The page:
BC Court Awards Short Notice Period for Short Term Employee:

In Miller v Integrated Health Clinic ( 2016 BCPC 440 CanLII) Provincial Court Justice Chettiar had to determine the proper notice period for a 23 year old part time  lab tech with 17 months service making  about $26,000 a year .

In a remarkable 16 page decision he made a number of interesting comments about the task of determining notice periods for short service employees in BC.

First of all these are his comments that the Judge made when presented with Court awards from common law provinces across Canada :

22. I agree with the Defendant’s counsel that it is not necessary to look to cases outside of British Columbia to draw comparables to the present case. There is nothing unusual in the Claimant’s circumstances that guidance cannot be drawn from other BC cases. Therefore, I will not address the non-BC cases the Claimant’s counsel refers to. Besides, the Defendant’s counsel says all of the cases the Claimant relies on are distinguishable from the case at hand.

More importantly he views that all the law regarding notice periods for short service employees starts with the 2009 decision of the BC Court of Appeal in Saalfiel v Absolute Software Corp ( 2009 BCCA 18 ) and that prior cases are not to be considered.

First of all, he says only three of the eight cases are British Columbia cases, and all three of them predate the Saalfeld case which clearly dispelled the notion that five to six months is the normal range of the notice period for short service employees. The court in Saalfeld at para. 15 said as follows:

[15] … the respondent [employee] submits that recent jurisprudence supports a notice period of five to six months in short service cases. While B.C. precedents are consistent that proportionately longer notice periods are appropriate for employees dismissed in the first three years of their employment, I see little support for the proposition that five to six months is the norm in short service cases for employees in their thirties or early forties whose function is significant for their employer, but not one of senior management. … Absent inducement, evidence of a specialized or otherwise difficult employment market, bad faith conduct or some other reason for extending the notice period, the B.C. precedents suggest a range of two to three months for a nine-month employee in the shoes of the respondent when adjusted for age, length of service and job responsibility: [case citations omitted].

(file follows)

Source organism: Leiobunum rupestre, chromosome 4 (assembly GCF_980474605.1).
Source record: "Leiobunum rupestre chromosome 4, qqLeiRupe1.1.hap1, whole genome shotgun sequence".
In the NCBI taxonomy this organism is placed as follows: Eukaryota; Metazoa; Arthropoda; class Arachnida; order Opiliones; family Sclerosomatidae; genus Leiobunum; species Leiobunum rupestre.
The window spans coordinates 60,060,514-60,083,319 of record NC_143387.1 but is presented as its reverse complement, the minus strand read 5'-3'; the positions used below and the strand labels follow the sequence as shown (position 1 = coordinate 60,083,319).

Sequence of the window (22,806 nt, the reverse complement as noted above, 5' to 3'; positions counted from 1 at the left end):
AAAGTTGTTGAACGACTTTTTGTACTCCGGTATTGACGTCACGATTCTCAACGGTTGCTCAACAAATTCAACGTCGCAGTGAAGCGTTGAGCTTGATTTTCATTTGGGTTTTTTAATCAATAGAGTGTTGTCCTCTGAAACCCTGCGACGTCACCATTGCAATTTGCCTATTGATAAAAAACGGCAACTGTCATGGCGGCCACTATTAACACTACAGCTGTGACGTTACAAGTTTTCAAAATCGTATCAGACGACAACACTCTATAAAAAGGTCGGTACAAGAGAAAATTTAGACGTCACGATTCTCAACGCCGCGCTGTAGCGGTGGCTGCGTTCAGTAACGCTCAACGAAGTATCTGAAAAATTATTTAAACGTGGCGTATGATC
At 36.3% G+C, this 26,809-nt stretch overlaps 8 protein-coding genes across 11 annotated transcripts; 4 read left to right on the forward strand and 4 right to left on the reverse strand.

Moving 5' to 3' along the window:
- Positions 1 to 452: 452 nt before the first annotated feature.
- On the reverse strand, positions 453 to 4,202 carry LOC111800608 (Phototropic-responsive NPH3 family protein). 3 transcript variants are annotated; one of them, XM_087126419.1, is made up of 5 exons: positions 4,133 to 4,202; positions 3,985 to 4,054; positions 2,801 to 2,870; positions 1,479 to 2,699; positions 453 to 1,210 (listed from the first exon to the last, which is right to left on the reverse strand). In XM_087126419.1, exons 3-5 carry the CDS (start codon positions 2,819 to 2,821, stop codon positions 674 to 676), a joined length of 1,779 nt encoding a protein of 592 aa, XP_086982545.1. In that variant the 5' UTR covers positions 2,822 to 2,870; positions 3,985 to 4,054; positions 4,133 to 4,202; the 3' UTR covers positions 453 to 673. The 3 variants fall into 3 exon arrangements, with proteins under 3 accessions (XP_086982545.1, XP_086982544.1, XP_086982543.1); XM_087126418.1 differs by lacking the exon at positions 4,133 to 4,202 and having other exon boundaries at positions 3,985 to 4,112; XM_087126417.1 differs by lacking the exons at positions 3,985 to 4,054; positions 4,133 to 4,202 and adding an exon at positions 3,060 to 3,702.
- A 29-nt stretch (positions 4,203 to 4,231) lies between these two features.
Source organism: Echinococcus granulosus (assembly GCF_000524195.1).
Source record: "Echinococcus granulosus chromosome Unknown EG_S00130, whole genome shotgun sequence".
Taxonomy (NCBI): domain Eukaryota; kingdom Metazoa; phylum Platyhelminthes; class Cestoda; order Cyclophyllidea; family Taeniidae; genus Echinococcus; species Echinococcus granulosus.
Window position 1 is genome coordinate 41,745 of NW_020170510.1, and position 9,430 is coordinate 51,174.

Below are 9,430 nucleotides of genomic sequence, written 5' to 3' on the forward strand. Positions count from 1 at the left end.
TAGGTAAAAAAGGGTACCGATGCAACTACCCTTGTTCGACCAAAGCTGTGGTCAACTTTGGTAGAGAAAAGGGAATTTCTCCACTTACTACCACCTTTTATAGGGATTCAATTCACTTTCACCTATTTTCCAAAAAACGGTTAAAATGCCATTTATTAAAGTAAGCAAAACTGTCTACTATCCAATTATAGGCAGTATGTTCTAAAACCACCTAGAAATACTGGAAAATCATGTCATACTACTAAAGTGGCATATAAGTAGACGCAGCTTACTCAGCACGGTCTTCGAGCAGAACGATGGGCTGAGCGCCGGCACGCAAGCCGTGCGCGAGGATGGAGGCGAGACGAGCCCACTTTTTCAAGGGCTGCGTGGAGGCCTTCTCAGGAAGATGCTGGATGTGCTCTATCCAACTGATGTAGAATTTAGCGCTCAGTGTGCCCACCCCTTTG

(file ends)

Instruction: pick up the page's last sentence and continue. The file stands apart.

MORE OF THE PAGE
In the Saalfeld case the Plaintiff was 35 years old, and had 9 months service is a sales position. The Court of Appeal upheld the trial judges assessment of notice at 5 months, recognizing that she took 9 months to find a job.

In this case the Plaintiff was unemployed for 7 months. The judge found that her mitigation was reasonable .

One would have thought that the judge , having quoted Saalfed , would have followed it and awarded between 2 or 3 months notice.

After all Saalfeld was 35 years old and Ms Miller was 23, both young.

Saalfeld  had only 9 months service but Miller had almost double that time , namely 17 months .

Both had non-managerial jobs.

Saalfeld was unemployed 9 months, Miller 7 months .

Oh, by the way, Ms Miller was terminated as soon as she came back from her maternity leave. Great time to be looking a for a job.

What did Justice Chettiar award as notice : 6 weeks.

Quere? Why quote your own Court of Appeal and then not follow it ?